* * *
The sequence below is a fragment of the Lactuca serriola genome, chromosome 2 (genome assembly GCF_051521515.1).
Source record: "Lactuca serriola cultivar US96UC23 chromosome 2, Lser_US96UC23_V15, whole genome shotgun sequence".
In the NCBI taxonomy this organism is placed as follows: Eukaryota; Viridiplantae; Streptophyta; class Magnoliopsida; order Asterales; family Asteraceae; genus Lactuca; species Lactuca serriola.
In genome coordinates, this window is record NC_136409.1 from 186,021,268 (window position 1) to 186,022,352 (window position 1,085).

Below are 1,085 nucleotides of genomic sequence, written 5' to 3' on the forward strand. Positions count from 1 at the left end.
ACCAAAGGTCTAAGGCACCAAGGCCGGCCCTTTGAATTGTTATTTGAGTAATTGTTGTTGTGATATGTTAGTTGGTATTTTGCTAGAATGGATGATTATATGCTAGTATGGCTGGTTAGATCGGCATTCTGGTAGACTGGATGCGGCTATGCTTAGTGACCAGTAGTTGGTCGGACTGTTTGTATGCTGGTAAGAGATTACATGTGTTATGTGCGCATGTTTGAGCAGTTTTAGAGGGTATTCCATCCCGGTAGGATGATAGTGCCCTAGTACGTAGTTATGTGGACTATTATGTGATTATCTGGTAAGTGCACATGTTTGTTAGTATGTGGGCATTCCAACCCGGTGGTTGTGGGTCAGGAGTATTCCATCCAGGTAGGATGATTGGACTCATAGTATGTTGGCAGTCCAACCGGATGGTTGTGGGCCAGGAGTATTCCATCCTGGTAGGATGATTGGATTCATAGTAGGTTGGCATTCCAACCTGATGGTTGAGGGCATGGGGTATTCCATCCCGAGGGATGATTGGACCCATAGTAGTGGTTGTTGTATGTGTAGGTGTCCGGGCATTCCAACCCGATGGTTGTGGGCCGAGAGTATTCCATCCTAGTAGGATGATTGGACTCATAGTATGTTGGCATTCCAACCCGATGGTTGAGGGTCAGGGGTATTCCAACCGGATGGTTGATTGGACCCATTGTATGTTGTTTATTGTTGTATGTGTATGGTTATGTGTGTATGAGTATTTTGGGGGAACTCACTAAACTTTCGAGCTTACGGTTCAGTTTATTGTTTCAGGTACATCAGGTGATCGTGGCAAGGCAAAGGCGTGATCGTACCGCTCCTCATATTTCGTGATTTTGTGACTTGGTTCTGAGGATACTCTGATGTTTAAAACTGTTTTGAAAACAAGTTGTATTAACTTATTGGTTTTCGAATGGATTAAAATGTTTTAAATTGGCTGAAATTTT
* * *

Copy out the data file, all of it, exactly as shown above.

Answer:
The sequence below is a fragment of the Lactuca serriola genome, chromosome 2 (genome assembly GCF_051521515.1).
Source record: "Lactuca serriola cultivar US96UC23 chromosome 2, Lser_US96UC23_V15, whole genome shotgun sequence".
In the NCBI taxonomy this organism is placed as follows: Eukaryota; Viridiplantae; Streptophyta; class Magnoliopsida; order Asterales; family Asteraceae; genus Lactuca; species Lactuca serriola.
In genome coordinates, this window is record NC_136409.1 from 186,021,268 (window position 1) to 186,022,352 (window position 1,085).

Below are 1,085 nucleotides of genomic sequence, written 5' to 3' on the forward strand. Positions count from 1 at the left end.
ACCAAAGGTCTAAGGCACCAAGGCCGGCCCTTTGAATTGTTATTTGAGTAATTGTTGTTGTGATATGTTAGTTGGTATTTTGCTAGAATGGATGATTATATGCTAGTATGGCTGGTTAGATCGGCATTCTGGTAGACTGGATGCGGCTATGCTTAGTGACCAGTAGTTGGTCGGACTGTTTGTATGCTGGTAAGAGATTACATGTGTTATGTGCGCATGTTTGAGCAGTTTTAGAGGGTATTCCATCCCGGTAGGATGATAGTGCCCTAGTACGTAGTTATGTGGACTATTATGTGATTATCTGGTAAGTGCACATGTTTGTTAGTATGTGGGCATTCCAACCCGGTGGTTGTGGGTCAGGAGTATTCCATCCAGGTAGGATGATTGGACTCATAGTATGTTGGCAGTCCAACCGGATGGTTGTGGGCCAGGAGTATTCCATCCTGGTAGGATGATTGGATTCATAGTAGGTTGGCATTCCAACCTGATGGTTGAGGGCATGGGGTATTCCATCCCGAGGGATGATTGGACCCATAGTAGTGGTTGTTGTATGTGTAGGTGTCCGGGCATTCCAACCCGATGGTTGTGGGCCGAGAGTATTCCATCCTAGTAGGATGATTGGACTCATAGTATGTTGGCATTCCAACCCGATGGTTGAGGGTCAGGGGTATTCCAACCGGATGGTTGATTGGACCCATTGTATGTTGTTTATTGTTGTATGTGTATGGTTATGTGTGTATGAGTATTTTGGGGGAACTCACTAAACTTTCGAGCTTACGGTTCAGTTTATTGTTTCAGGTACATCAGGTGATCGTGGCAAGGCAAAGGCGTGATCGTACCGCTCCTCATATTTCGTGATTTTGTGACTTGGTTCTGAGGATACTCTGATGTTTAAAACTGTTTTGAAAACAAGTTGTATTAACTTATTGGTTTTCGAATGGATTAAAATGTTTTAAATTGGCTGAAATTTT